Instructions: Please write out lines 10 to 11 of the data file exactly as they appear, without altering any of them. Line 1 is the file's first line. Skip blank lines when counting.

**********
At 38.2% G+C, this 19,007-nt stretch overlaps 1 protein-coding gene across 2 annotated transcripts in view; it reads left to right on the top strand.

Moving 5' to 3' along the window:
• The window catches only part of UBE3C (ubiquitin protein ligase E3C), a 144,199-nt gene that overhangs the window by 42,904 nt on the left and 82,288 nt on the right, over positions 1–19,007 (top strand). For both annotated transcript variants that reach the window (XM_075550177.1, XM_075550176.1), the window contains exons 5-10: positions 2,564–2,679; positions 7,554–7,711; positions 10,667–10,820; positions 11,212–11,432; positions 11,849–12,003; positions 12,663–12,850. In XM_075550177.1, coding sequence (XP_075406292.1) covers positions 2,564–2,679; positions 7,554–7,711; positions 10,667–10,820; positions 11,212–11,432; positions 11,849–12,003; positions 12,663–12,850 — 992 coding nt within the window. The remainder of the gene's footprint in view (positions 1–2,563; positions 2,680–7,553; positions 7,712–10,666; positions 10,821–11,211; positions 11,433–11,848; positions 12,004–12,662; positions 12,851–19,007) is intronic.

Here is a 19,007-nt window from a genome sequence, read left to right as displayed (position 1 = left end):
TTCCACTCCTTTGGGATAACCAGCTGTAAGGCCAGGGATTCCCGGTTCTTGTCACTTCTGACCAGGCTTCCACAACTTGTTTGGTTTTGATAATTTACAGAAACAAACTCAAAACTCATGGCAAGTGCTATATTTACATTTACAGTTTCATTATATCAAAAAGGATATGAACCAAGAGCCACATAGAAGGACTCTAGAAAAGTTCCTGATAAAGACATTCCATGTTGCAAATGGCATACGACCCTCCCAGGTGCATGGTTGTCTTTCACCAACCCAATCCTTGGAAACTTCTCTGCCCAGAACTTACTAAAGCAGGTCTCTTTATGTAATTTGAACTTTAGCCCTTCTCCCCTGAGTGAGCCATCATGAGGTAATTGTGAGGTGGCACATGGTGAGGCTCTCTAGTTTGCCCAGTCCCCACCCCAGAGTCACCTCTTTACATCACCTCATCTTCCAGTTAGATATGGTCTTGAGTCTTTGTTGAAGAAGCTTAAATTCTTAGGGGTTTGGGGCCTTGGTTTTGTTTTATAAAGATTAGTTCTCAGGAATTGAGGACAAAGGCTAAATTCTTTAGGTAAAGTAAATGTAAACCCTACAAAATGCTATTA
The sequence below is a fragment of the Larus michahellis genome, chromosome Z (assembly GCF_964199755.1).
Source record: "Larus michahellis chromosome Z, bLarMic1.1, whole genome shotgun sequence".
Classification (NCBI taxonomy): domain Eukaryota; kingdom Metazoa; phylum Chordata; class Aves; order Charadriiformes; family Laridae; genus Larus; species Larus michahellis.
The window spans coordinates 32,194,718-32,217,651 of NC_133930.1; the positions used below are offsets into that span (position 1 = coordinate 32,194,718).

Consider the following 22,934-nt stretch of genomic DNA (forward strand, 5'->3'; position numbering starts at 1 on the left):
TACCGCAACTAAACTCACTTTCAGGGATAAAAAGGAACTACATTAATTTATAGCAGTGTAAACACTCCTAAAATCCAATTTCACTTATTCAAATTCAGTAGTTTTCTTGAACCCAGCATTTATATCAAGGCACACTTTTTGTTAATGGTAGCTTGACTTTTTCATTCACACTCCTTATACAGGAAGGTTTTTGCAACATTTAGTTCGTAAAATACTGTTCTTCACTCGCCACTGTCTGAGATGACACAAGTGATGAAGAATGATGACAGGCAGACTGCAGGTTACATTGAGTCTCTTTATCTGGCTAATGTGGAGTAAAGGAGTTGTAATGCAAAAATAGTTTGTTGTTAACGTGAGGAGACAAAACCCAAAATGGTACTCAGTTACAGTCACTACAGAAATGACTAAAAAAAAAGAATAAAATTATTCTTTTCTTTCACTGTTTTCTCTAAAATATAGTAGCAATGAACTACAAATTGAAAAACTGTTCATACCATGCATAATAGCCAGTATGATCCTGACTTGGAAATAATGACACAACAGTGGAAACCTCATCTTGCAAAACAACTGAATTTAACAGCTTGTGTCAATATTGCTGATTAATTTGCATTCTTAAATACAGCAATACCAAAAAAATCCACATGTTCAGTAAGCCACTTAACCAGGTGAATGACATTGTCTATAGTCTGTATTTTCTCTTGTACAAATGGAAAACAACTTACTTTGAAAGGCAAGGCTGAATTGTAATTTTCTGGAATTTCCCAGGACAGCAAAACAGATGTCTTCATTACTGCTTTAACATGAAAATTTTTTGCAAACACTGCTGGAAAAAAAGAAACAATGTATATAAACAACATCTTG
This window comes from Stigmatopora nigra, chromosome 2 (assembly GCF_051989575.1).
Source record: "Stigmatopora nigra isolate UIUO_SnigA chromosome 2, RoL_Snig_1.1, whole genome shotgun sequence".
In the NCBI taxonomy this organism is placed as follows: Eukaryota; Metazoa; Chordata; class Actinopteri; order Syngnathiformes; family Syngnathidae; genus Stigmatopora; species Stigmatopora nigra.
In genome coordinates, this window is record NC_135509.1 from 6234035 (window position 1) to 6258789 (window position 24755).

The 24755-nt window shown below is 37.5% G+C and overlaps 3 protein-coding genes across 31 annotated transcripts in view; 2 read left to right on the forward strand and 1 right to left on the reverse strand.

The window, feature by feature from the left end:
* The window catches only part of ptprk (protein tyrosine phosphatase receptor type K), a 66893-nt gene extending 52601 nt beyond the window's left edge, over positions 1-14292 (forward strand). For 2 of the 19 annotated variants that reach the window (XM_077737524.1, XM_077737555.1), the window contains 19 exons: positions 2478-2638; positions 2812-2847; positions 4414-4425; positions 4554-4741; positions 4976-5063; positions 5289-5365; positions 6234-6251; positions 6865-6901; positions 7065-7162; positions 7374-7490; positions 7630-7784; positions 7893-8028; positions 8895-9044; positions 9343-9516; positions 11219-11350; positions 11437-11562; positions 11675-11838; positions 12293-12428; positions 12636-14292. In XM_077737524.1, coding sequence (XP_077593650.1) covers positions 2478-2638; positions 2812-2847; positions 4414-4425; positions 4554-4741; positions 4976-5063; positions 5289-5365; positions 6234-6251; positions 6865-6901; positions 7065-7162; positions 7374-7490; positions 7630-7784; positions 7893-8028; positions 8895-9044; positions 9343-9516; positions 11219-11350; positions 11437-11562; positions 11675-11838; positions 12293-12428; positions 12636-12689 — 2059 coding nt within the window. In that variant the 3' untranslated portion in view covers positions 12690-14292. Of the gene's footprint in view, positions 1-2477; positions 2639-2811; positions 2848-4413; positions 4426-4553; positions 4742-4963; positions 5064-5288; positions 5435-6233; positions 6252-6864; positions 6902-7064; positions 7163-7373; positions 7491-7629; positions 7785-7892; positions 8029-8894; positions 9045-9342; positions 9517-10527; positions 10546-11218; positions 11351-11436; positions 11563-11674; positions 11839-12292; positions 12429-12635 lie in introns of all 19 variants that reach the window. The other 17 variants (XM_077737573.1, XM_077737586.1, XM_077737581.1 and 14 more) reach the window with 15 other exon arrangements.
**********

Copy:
Consider the following 22,934-nt stretch of genomic DNA (forward strand, 5'->3'; position numbering starts at 1 on the left):
TACCGCAACTAAACTCACTTTCAGGGATAAAAAGGAACTACATTAATTTATAGCAGTGTAAACACTCCTAAAATCCAATTTCACTTATTCAAATTCAGTAGTTTTCTTGAACCCAGCATTTATATCAAGGCACACTTTTTGTTAATGGTAGCTTGACTTTTTCATTCACACTCCTTATACAGGAAGGTTTTTGCAACATTTAGTTCGTAAAATACTGTTCTTCACTCGCCACTGTCTGAGATGACACAAGTGATGAAGAATGATGACAGGCAGACTGCAGGTTACATTGAGTCTCTTTATCTGGCTAATGTGGAGTAAAGGAGTTGTAATGCAAAAATAGTTTGTTGTTAACGTGAGGAGACAAAACCCAAAATGGTACTCAGTTACAGTCACTACAGAAATGACTAAAAAAAAAGAATAAAATTATTCTTTTCTTTCACTGTTTTCTCTAAAATATAGTAGCAATGAACTACAAATTGAAAAACTGTTCATACCATGCATAATAGCCAGTATGATCCTGACTTGGAAATAATGACACAACAGTGGAAACCTCATCTTGCAAAACAACTGAATTTAACAGCTTGTGTCAATATTGCTGATTAATTTGCATTCTTAAATACAGCAATACCAAAAAAATCCACATGTTCAGTAAGCCACTTAACCAGGTGAATGACATTGTCTATAGTCTGTATTTTCTCTTGTACAAATGGAAAACAACTTACTTTGAAAGGCAAGGCTGAATTGTAATTTTCTGGAATTTCCCAGGACAGCAAAACAGATGTCTTCATTACTGCTTTAACATGAAAATTTTTTGCAAACACTGCTGGAAAAAAAGAAACAATGTATATAAACAACATCTTG